Part I discusses the background to private enforcement and outlines the Damages Directive aims and key provisions. Part II contains 16 chapters containing each of the national reports on transposition of the Directive across the selected 16 MS. Part III provides a comparative analysis of the national reports, a critical assessment of the Directive's implementation and concluding remarks. This significant contribution to an area of contemporary academic debate and practical importance was undertaken with 2 co-editors (Profs Miguel Sousa Ferro and Francisco Marcos) and expert rapporteurs for each of the 16 selected Member States.


The main argument of this book is that the economic (alongside political and cultural) aspect of competition constitutes the essence of democratic governance and as such should be treated as an autonomous political goal. It should not be always subordinated to the benchmark of efficiency or any other economic value, by which we often evaluate the performance of competition policy and even define its legitimacy. The book explains why competition deserves its regulatory protection not only when reliable evidence of its positive economic impact exists. It argues that the current trend of narrowing down the category of competition to its economically beneficial outcomes exclusively is conceptually confusing, methodologically misleading and ideologically wrong. Competition by definition implies such subjective elements as spontaneity, unpredictability, contest, rivalry and luck. It would be naïve to argue that any sustainable economic governance can rely solely on the rationale of the invisible hand. Yet it is also naïve to attempt to transform the whole spectrum of competition’s attributes to the measurable yardstick of economic calculus. The argument is investigated from various points of view. The book starts with chapter (1) tracing the evolution of economic thoughts on competition; (2) showing when exactly (and why) the dominant neoclassical perception of competition overshot the mark; (3) consulting other disciplines (namely, philosophy and legal theory) in the search for a concurrent noneconomic theory of (economic) competition; (4) comparing the economic incarnation of competition with its political and cultural incarnations; (5) putting forward a normative hypothesis, which consolidates current European competition law with the philosophical theories of competition and its jurisprudential apparatus; (6) smoothing most of the regulatory turbulence emerging from such a proposal by exploring the mechanics of balancing; (7) demonstrating its practical implications.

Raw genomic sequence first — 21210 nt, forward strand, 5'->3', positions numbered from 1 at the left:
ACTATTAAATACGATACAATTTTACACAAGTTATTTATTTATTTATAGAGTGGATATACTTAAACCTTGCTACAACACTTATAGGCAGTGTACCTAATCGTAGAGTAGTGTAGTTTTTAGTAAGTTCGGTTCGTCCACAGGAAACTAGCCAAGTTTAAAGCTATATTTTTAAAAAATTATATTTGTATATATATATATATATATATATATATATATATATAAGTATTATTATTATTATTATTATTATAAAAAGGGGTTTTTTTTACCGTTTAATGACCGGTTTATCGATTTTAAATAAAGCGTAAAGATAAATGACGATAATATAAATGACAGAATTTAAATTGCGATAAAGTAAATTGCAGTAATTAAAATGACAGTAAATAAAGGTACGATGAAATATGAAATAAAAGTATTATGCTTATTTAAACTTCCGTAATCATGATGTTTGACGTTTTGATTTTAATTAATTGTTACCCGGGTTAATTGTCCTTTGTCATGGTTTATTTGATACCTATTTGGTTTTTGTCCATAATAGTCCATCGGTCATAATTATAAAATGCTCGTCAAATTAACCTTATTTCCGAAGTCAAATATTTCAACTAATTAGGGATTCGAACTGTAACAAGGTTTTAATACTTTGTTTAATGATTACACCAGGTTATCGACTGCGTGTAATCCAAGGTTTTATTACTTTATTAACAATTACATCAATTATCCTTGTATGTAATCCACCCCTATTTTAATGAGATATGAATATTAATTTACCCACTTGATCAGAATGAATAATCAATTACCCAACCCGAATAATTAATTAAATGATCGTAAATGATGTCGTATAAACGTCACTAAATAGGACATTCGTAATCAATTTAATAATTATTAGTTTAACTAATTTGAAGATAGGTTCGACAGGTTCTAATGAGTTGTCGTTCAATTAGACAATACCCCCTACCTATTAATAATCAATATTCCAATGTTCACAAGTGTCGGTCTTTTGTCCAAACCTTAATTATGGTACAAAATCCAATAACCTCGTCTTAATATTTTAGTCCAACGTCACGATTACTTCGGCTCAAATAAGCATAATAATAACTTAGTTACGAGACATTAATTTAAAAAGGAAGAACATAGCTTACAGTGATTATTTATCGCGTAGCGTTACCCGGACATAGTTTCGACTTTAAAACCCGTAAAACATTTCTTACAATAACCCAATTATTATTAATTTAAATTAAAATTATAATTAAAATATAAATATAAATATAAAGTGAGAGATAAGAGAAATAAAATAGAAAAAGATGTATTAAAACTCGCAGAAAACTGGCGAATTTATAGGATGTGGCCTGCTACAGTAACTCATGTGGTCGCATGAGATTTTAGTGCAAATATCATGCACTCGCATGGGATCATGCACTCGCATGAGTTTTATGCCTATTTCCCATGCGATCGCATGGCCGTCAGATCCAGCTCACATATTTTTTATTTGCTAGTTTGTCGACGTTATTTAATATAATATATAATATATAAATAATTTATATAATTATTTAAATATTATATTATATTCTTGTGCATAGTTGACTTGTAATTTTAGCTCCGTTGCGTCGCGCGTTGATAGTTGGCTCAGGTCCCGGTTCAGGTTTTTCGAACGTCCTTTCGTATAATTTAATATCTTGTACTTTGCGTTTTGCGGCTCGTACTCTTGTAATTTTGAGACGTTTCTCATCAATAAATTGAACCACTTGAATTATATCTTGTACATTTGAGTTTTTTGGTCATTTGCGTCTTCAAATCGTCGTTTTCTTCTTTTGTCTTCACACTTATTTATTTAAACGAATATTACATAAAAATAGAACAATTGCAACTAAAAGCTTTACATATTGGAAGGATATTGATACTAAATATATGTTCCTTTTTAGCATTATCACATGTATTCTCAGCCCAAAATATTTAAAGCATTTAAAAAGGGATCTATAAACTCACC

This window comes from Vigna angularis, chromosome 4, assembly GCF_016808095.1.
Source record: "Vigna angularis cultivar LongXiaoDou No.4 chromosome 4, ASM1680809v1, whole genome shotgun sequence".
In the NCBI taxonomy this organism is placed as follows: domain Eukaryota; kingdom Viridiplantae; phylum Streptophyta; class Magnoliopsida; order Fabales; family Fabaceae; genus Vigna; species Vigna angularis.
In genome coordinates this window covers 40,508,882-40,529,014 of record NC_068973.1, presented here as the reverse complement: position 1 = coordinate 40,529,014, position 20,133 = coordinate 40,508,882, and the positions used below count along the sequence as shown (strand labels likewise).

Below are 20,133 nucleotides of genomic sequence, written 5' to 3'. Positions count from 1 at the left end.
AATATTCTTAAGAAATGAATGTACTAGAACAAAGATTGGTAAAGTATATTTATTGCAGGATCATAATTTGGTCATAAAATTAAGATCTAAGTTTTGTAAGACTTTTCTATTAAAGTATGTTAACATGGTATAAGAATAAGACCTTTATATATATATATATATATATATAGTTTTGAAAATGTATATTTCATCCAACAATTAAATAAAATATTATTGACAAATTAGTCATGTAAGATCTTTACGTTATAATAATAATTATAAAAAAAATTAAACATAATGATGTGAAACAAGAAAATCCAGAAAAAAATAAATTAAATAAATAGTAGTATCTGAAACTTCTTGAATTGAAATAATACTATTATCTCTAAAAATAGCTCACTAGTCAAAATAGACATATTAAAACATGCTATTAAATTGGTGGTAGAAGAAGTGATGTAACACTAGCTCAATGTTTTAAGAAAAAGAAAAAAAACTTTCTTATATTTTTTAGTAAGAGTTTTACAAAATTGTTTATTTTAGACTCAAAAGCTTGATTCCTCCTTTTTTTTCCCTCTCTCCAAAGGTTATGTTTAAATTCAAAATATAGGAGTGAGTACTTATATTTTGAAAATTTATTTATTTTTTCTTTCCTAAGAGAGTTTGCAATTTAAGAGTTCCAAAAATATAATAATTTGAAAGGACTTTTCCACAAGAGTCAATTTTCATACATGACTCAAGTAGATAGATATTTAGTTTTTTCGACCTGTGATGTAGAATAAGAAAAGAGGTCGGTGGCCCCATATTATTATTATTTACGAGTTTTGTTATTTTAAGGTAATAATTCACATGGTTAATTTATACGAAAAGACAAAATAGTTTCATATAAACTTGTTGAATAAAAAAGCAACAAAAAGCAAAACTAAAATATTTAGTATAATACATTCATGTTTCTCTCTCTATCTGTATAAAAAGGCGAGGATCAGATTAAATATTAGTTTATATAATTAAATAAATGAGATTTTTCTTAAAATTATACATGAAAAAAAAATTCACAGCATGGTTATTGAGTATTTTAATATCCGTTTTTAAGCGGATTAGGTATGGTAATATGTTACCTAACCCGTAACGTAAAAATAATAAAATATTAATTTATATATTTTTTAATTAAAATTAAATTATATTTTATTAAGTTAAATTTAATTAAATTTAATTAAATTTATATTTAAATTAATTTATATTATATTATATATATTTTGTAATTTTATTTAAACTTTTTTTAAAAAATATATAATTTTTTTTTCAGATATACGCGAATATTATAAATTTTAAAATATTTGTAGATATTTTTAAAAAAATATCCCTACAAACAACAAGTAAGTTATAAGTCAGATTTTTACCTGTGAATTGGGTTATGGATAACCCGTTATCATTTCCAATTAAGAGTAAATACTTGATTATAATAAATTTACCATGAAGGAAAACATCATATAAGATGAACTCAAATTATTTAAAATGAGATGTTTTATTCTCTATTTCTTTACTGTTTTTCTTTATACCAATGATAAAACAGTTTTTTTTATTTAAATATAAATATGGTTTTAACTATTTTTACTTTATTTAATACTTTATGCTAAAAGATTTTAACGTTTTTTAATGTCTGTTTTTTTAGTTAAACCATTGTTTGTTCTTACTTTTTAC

Wang, J., ‘A Maze of Contradictions: Chinese Law and Policy in the Development Process of Privately Owned Small and Medium-Sized Enterprises in China’ (2017) 3 Michigan State International Law Review 491-554, (PHOTO ANNEXED) in which she analysed the lack of legitimacy of China’s Competition Law, and the Law / Policy disconnection, from the perspective of privately owned SMEs